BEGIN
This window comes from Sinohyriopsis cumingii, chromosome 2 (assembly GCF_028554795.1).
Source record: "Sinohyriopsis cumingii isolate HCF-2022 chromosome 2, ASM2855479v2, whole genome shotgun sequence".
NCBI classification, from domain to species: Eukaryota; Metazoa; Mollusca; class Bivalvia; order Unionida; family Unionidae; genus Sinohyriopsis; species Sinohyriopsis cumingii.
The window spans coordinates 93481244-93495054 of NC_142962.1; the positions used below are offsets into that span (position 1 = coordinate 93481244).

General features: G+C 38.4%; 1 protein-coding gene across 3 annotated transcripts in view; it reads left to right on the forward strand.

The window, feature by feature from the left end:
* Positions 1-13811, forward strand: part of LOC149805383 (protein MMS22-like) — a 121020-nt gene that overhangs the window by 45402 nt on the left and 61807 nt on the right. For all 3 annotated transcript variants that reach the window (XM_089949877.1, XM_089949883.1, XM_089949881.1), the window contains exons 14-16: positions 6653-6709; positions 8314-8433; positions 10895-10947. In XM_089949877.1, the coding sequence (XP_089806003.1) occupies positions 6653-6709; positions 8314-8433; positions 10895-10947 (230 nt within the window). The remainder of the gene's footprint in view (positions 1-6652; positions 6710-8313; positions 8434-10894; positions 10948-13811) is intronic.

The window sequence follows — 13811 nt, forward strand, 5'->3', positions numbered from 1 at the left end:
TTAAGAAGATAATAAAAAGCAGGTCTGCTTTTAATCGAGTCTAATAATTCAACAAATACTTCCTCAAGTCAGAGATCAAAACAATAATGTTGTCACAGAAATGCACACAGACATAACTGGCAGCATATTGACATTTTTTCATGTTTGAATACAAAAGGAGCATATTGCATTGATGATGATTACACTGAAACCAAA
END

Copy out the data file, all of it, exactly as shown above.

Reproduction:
This window comes from Sinohyriopsis cumingii, chromosome 2 (assembly GCF_028554795.1).
Source record: "Sinohyriopsis cumingii isolate HCF-2022 chromosome 2, ASM2855479v2, whole genome shotgun sequence".
NCBI classification, from domain to species: Eukaryota; Metazoa; Mollusca; class Bivalvia; order Unionida; family Unionidae; genus Sinohyriopsis; species Sinohyriopsis cumingii.
The window spans coordinates 93481244-93495054 of NC_142962.1; the positions used below are offsets into that span (position 1 = coordinate 93481244).

General features: G+C 38.4%; 1 protein-coding gene across 3 annotated transcripts in view; it reads left to right on the forward strand.

The window, feature by feature from the left end:
* Positions 1-13811, forward strand: part of LOC149805383 (protein MMS22-like) — a 121020-nt gene that overhangs the window by 45402 nt on the left and 61807 nt on the right. For all 3 annotated transcript variants that reach the window (XM_089949877.1, XM_089949883.1, XM_089949881.1), the window contains exons 14-16: positions 6653-6709; positions 8314-8433; positions 10895-10947. In XM_089949877.1, the coding sequence (XP_089806003.1) occupies positions 6653-6709; positions 8314-8433; positions 10895-10947 (230 nt within the window). The remainder of the gene's footprint in view (positions 1-6652; positions 6710-8313; positions 8434-10894; positions 10948-13811) is intronic.

The window sequence follows — 13811 nt, forward strand, 5'->3', positions numbered from 1 at the left end:
TTAAGAAGATAATAAAAAGCAGGTCTGCTTTTAATCGAGTCTAATAATTCAACAAATACTTCCTCAAGTCAGAGATCAAAACAATAATGTTGTCACAGAAATGCACACAGACATAACTGGCAGCATATTGACATTTTTTCATGTTTGAATACAAAAGGAGCATATTGCATTGATGATGATTACACTGAAACCAAA